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Energy Trails Beginnings With coordination from NRECA International, the philanthropic arm of the National Rural Electric Cooperative Association, the Oklahoma Association of Electric Cooperatives (OAEC) and the Association of Missouri Electric Cooperatives took on a joint project to electrify the villages of El Torito and Dos de Junio in the Amazonian area of Bolivia. Standing on the legacy of rural electrification, co-op leaders from Oklahoma and Missouri had the vision and desire to bring light to families who had never before had electric power. “Rural electric cooperatives are known for bringing power to areas that would not otherwise enjoy electricity,” OAEC General Manager Chris Meyers said. “It’s rewarding to know we made a difference for families who are striving to have a better quality of life.” The villages are located in the outskirts of Riberalta, a city of 90,000 inhabitants with one local electric cooperative providing electricity, Cooperativa Electrica Riberalta (CER). Sixteen volunteers from Oklahoma and Missouri tackled the project, which was an expansion of service for CER. The project consisted of 280 poles over a span of 10 miles of line. Hurst said 3 ½ miles consisted of three-phase primary line and 6 ½ miles was comprised of secondary line. Local co-op linemen assisted the volunteers with the project. “The younger linemen were fascinated with our processes for building lines,” Hurst said.


“The way we build line, we do as much as we can while we are working on a task, so when we come back the next time, it’s easier. Our process is more streamlined.” The local linemen were instrumental in the preparation of the project. Prior to the volunteers arriving on site on August 2, they dug holes and installed 280 poles by hand. Hurst was im- pressed by how perfect the hand-dug holes were. They also installed anchors on the poles. CER’s Director of Operations Eligio Villarroel, told the volunteers it would have taken the co-op five years to do the work the volunteers did in two weeks due to lack of resources, funding and personnel time.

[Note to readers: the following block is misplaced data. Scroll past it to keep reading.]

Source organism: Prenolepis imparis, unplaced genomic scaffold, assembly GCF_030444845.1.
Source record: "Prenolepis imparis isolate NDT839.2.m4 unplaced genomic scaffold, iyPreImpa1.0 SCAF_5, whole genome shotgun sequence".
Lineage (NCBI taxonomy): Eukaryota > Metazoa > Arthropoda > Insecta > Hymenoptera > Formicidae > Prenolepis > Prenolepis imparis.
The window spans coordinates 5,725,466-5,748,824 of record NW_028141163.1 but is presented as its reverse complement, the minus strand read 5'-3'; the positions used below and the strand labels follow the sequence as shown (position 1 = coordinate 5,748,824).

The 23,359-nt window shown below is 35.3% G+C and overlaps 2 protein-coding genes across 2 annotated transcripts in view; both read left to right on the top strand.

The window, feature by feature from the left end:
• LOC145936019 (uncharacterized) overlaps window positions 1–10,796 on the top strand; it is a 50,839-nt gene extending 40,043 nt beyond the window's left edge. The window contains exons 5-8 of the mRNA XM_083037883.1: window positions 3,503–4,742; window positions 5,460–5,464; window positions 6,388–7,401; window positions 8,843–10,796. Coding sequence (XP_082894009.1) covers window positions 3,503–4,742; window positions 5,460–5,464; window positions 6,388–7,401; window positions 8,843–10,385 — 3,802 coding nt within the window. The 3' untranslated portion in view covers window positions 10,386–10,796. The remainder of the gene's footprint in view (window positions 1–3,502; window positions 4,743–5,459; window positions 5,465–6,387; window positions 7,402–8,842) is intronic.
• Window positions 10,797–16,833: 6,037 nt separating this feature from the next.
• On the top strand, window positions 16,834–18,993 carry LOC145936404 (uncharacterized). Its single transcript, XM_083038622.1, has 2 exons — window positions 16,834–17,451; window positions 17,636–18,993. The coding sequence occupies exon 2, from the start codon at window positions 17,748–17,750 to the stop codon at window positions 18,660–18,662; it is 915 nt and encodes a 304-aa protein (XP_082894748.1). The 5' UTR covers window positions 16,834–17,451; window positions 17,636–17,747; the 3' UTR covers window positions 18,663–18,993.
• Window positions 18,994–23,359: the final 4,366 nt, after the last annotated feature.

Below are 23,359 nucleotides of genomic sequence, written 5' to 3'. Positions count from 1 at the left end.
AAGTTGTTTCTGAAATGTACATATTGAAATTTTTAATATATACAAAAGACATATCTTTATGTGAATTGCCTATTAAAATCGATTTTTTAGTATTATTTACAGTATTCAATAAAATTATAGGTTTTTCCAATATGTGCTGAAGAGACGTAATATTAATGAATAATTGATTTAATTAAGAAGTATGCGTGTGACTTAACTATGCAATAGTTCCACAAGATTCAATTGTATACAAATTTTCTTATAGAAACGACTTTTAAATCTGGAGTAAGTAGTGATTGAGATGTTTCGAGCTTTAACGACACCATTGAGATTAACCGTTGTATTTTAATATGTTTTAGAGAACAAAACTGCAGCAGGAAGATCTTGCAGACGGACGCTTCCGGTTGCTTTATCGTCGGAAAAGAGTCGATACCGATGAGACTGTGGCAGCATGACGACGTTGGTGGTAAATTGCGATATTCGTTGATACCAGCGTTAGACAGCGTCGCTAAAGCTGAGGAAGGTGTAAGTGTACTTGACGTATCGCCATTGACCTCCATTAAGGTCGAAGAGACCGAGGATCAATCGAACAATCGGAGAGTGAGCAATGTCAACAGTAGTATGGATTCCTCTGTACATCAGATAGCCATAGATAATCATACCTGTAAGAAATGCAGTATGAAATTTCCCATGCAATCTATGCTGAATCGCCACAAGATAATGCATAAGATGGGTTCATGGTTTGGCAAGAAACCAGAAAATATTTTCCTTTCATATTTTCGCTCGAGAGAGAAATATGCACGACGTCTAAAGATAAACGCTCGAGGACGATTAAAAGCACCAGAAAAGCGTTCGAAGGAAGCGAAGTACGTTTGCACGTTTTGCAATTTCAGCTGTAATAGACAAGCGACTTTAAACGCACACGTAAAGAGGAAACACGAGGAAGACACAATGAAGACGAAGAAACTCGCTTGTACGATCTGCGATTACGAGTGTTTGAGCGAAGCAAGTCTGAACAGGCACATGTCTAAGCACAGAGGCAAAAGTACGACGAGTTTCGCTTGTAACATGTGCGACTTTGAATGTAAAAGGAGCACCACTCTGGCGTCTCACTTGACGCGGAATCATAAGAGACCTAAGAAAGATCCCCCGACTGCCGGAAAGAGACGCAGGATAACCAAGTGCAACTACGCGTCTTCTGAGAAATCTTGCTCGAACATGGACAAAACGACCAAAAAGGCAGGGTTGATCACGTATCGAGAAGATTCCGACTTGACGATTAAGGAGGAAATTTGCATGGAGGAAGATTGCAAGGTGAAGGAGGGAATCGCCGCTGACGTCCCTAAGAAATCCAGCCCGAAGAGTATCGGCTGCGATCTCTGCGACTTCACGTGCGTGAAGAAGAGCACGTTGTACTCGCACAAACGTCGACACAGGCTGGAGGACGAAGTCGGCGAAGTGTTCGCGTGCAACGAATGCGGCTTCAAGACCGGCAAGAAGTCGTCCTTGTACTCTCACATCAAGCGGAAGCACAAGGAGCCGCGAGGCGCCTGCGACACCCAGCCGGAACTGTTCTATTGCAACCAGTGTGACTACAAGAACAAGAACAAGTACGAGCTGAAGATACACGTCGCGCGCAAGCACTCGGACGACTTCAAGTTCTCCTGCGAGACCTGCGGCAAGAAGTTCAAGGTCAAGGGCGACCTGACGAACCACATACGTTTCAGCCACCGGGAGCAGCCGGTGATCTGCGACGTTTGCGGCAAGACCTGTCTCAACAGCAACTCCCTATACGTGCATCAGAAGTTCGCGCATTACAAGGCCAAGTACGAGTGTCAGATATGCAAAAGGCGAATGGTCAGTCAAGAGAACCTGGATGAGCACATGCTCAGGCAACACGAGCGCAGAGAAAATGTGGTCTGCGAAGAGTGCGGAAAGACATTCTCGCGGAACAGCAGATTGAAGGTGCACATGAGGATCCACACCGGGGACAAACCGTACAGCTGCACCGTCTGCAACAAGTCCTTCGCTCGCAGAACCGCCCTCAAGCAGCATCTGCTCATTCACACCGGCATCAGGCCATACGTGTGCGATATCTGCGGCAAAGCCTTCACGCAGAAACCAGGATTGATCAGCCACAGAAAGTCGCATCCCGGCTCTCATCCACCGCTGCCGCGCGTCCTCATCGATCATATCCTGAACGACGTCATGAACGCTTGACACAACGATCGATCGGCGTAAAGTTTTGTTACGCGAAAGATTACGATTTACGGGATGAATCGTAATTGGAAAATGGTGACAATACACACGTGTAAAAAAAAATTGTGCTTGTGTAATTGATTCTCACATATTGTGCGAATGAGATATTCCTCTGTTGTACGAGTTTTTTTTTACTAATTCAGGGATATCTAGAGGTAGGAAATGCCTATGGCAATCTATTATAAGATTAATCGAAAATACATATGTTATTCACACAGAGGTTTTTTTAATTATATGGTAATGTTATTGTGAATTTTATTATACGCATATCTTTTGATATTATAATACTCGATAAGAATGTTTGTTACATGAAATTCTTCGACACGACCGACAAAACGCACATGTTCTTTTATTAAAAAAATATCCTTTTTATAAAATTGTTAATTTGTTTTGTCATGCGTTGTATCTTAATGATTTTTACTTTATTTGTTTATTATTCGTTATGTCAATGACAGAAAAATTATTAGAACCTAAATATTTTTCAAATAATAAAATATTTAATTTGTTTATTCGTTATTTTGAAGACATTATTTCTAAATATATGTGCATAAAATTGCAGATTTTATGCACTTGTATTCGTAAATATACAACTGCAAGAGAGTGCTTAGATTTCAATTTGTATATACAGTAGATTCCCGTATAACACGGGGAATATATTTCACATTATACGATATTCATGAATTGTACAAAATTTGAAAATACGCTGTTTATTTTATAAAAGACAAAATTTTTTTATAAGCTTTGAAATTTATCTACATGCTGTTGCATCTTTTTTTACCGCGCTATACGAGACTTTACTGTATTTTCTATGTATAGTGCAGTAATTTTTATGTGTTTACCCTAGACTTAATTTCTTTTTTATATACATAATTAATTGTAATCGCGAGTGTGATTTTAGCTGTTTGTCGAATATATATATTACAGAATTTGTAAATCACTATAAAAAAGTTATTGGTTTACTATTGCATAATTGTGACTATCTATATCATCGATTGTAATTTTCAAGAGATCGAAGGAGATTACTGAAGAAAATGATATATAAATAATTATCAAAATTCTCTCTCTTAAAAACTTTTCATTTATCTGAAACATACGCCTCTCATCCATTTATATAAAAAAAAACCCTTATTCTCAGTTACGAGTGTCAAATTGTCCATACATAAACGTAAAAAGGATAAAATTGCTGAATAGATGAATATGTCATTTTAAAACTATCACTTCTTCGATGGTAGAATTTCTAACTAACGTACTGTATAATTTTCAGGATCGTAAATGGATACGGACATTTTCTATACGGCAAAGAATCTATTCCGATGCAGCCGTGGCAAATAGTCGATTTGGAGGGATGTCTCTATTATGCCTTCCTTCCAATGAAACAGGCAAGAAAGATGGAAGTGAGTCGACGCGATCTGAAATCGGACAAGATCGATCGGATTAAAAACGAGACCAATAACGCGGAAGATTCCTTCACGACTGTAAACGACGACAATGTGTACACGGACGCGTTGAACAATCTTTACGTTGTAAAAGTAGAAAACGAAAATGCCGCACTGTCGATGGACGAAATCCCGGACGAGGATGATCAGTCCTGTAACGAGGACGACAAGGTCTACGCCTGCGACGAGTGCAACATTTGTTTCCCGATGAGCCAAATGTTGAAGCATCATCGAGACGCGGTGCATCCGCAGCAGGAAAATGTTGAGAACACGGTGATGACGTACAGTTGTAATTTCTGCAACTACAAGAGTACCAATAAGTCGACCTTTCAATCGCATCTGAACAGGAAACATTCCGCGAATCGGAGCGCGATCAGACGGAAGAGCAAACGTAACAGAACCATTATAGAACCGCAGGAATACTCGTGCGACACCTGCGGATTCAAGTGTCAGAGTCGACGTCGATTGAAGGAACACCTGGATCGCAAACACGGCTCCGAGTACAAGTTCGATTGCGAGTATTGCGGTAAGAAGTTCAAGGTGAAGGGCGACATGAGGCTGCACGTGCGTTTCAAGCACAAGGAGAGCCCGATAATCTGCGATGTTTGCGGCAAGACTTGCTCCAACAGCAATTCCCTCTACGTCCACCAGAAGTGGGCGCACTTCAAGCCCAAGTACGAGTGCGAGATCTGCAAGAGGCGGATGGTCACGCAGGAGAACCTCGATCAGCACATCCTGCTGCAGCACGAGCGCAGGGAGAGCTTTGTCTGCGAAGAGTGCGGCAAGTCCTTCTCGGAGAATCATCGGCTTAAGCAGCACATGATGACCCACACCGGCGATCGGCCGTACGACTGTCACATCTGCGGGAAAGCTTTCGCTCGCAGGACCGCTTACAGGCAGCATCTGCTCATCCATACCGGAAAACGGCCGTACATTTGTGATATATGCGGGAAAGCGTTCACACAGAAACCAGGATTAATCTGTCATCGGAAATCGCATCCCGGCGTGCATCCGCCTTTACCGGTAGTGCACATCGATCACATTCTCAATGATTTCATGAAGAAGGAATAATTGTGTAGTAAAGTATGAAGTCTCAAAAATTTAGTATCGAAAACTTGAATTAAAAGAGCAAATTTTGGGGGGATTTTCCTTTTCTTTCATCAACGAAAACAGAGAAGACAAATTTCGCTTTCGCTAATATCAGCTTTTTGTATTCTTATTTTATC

Local Conditions The project took place between August 1 and August 17. This time period was selected since it is the winter and dry season in Bolivia. Volunteers expected temperatures to be in the 70s or 80s, but the average temperature while they were there was 96 degrees, which made the manual labor more challenging. Another obstacle was the relentless amount of dirt. High winds and dry village terrain caused very dusty conditions—to the point of at times resembling “Dust Bowl” days. At the end of a day’s work, the linemen, the trucks and their belongings were covered in dust. Linemen were also challenged by a “stink.” Due to inadequate sewage systems, villagers burn their trash daily. Dead animals are also burned, causing a foul odor in the air. Hurst said the quality of the poles in Bolivia was lower than the poles the volunteers are used to climbing at home.


“Let’s put it this way: the quality of our poles at home is a 10, and the quality here was a three,” Hurst said. “The poles were much more difficult to climb, but our guys were over-pre- pared and made it look easy when it was not easy.” Another challenge the crew faced was a four-day delay on a crate of tools they had sent to assist in their work. “When we realized the crate was delayed, we had to work backward to build the lines. Everyone understood we had to be flexible. We did everything we could to stay on track and we finished the project ahead of schedule,” Hurst said. Jeremy Baker, a lineman with Cookson Hills Electric Cooperative based in Stigler, Okla.,


said the work was not too overbearing. Instead, what impacted him most was the hospitality he experienced. “It was challenging but not as labor intensive as I thought it would be. It helped that we had prepared at home by climbing poles and going through physical techniques,” Baker said. “What impressed me the most was the generosity of the people. They didn’t have much, but every day they would bring us a two-liter bottle of Coke in the middle of the day to quench our thirst. They were happy people and had a lot of joy.”


Inauguration Day On August 14, 2016, local citizens were invited by CER for a 6 p.m. ceremony to formally turn on the lights. Representatives from NRECA International, NRECA Board Officer Curtis Wynn, OAEC General Manager Chris Meyers and officials from CER were present at the ceremony along with volunteers from Missouri and Oklahoma electric co-ops. “Oklahoma and Missouri are proud to send their finest men to share their talents with you,”


Jason Brown, Rural Electric Cooperative lineman, climbing a pole in Bolivia. Photo by Noah Friedman-Rudovsky


Left to Right: Heath Martin, Northfork Electric, and Jeremy Baker, Cookson Hills, working on a powerline in Bolivia. Photo by Jim McCarty/Rural Missouri


OCTOBER 2016 19


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